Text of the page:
University of Chester English Language graduate Laura Howarth explores the pros and cons of ‘boys’ and ‘girls’, snowflakes and Morgans.
Has political correctness gone mad? Or should we all try to moderate our language?
Cardiff Metropolitan University recently banned the use of terms ‘businessman’, ‘chairman’ and ‘best man for the job’, in favour of encouraging students and staff to replace these with ‘business-person’, ‘chair-person’ and ‘best person for the job’. Gray (2017) calls this a “crackdown on gendered language” to combat gender inequality.
Despite the aim being “to provide a positive working environment free from discrimination, harassment and victimisation” (Gray, 2017), it has provoked criticisms, such as being an attack on free speech and patronising students and staff. For instance Dr Joanna Williams, ‘academic freedom expert’, said the ban was “unnecessary”, as these words “don’t have sexist associations” (Gray, 2017). What are your thoughts? Is this an unnecessary extreme example of language regulation or is it useful?
The concept of being ‘politically correct’ is controversial because, according to Hughes (2010) “there is no such thing as a ‘correct political attitude’”. Depending on who uses the term, definitions vary because of different opinions.
So how can we define political correctness? Hughes (2010) writes that, “most people would frame answers along the lines of ‘it means not using words like ‘the ‘n’ word’, ‘queer’, or ‘cripple’’ or ‘it means accepting and promoting diversity’” (p.8). But, it is also “typically associated with the censorship of policies, actions, and language seen to disadvantage or offend a particular group of people in society” (Kaufman, 2016). Some would argue the term ‘political correctness’ (PC) is only about using offensive racist, sexist or homophobic derogatory terms. Why are such terms loaded with negative meanings? For example, the term ‘mentally retarded’ has negative connotations, but O’Neill (2011) writes that the word’s lexicology is not hostile. It simply means that “their mental processes are somehow impeded, hindered, [or] diminished”. Generally, there is no reason that certain terms in the English language are deemed to be inherently offensive. O’Neill (2011) suggests that the alleged rudeness of the term ‘retarded’ only comes from the tone and context of its delivery (e.g. when used as an insult).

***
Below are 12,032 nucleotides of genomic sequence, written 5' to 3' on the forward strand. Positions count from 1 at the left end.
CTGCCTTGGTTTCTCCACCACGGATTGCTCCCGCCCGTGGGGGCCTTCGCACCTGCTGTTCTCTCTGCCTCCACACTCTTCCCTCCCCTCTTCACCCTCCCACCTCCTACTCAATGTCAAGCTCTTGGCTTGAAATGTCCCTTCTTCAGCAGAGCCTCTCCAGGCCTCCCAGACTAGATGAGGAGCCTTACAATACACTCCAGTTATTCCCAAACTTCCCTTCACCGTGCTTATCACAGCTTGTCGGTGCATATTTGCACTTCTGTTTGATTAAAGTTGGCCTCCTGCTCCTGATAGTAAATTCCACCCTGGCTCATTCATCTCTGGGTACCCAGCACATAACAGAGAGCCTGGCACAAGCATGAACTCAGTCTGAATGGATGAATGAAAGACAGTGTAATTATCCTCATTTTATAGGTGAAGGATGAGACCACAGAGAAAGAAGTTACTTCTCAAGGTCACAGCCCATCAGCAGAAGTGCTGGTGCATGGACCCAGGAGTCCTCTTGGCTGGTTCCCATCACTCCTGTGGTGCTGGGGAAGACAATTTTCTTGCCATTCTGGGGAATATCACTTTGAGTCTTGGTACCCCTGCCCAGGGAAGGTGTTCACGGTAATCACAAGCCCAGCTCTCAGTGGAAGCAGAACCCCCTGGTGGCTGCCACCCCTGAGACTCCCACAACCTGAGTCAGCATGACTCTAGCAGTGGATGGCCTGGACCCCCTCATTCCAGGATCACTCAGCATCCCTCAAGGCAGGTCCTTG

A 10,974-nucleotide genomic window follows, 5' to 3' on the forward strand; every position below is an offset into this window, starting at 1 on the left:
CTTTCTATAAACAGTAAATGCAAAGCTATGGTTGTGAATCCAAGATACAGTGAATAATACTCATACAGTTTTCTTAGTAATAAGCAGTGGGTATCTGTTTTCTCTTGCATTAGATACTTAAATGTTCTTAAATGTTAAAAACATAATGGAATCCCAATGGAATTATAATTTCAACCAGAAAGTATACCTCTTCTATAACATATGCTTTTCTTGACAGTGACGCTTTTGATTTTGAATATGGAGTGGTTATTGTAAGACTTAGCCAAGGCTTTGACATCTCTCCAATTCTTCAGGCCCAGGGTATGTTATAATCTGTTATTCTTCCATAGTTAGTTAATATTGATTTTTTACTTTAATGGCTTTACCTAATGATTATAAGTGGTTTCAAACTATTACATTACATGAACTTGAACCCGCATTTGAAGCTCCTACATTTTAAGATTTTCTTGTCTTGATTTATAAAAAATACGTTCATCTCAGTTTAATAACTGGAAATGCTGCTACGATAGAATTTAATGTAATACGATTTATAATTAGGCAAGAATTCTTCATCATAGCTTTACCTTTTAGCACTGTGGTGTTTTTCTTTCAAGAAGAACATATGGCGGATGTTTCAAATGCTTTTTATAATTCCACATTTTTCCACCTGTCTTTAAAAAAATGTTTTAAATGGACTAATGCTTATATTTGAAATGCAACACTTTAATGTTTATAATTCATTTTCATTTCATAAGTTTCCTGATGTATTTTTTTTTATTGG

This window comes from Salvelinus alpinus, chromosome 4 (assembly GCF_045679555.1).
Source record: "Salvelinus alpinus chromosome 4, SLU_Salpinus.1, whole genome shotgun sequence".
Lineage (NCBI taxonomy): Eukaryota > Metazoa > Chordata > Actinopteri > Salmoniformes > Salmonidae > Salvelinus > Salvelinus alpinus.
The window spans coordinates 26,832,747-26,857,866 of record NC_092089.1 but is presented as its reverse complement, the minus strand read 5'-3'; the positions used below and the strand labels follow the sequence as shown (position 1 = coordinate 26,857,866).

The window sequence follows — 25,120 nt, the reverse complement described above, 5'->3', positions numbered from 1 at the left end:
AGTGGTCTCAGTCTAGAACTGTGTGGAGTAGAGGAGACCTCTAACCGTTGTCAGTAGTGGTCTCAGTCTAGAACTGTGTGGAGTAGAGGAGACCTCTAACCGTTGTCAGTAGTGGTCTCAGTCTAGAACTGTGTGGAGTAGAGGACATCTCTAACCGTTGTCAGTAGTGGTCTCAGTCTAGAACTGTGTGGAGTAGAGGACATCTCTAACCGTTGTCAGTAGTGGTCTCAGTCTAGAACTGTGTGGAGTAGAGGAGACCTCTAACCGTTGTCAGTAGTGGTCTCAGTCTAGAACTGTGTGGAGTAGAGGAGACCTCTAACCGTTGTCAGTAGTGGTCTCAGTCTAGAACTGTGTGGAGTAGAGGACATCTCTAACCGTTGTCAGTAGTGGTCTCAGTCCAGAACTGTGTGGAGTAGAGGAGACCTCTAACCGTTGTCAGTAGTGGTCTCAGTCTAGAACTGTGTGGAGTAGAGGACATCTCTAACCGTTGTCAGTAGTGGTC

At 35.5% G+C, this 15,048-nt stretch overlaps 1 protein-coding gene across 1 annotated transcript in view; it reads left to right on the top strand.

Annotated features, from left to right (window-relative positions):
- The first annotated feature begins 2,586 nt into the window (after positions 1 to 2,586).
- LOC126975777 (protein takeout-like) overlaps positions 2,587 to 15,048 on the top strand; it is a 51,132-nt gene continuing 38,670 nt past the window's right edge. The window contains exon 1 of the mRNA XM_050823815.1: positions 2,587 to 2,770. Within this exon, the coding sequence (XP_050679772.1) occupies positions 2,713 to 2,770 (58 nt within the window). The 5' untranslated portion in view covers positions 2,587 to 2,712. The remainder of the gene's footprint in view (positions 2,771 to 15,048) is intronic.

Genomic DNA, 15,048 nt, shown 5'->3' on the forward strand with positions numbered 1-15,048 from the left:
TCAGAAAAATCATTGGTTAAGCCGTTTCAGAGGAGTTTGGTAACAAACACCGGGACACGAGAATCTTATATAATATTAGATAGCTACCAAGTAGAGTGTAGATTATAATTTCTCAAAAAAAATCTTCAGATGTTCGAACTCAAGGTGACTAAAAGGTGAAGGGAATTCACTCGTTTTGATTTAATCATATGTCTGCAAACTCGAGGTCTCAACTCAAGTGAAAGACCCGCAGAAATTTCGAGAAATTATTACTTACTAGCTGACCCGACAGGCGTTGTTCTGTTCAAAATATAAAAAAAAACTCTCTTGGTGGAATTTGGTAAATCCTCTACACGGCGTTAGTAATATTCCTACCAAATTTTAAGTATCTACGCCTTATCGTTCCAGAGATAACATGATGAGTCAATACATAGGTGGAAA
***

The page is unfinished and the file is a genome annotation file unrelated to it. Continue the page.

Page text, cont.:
Gender is a prevalent domain of PC. Berry (2016) explains that “air hostesses became cabin crew, male nurses are nurses, firemen are firefighters”. This change in society should inspire us to adjust our language on how to address people. For example,
teachers in top UK schools have been told, by the government’s former children’s mental health Tsar, Natasha Devon, to use gender neutral pronouns (such as ‘pupils’ or ‘students’) to address children, instead of using the terms ‘boys’ and ‘girls’. Kinsella (2017) explains that Devon said, “calling students ‘girls’ reminded them of their gender and all the stereotypes that go with it. For example, she said the word ‘boys’ encouraged students to be ‘macho’ and to not talk about their feelings”. Piers Morgan, an obvious opposer to this, described it as “utterly preposterous”. He said “it’s over. No more boys, no more girls. No more men, no more women. The world is over” (Kinsella, 2017). I agree with Piers Morgan because this is a slightly dramatic adjustment to language.
The motivations behind being ‘politically correct’ are surprisingly positive. Moosa (2018) claims that all ‘political correctness’ means is “basic decency and respect, an active effort to listen, a recognition of how our actions affect others”. Taking this into account, surely PC encourages people to be kind, so why are some so against it? Well, because they may feel it goes completely over the top. Words that have been in our language for decades have suddenly become offensive to a generation of millennial ‘snowflakes’. This is a (somewhat offensive) term that is mostly used to “criticise younger generations…those who are perceived as thin-skinned and less resilient than their forebears” (Symons, 2018). Red top UK tabloid newspapers such as The Sun, and especially the Daily Star, have recently been obsessed with any negative stories concerning so-called ‘snowflakes’. For instance, being labelled ‘cry babies’ in ‘man-size tissues blown out in snowflakes row’ (Daily Star) suggests they are unnecessarily oversensitive and petty.
The fear that PC will endanger free speech is a dominant criticism. Delingpole (2013) refers to supporters of PC as ‘the Language Nazis’, stating that the “war on freedom of expression…is getting more aggressive”. I do not think that adjusting our language around marginalised groups will completely stop people using offensive remarks. As Singer (2017) suggests, people “reserve their racist, classist, sexist language for use behind closed doors”.
So, is our society becoming blind (or ‘visually impaired’, to be politically correct) to oversensitivity? Or should we all stop and think before we speak just in case we offend someone?
NB: this blog was originally published on the Language Debates website on 19 March 2019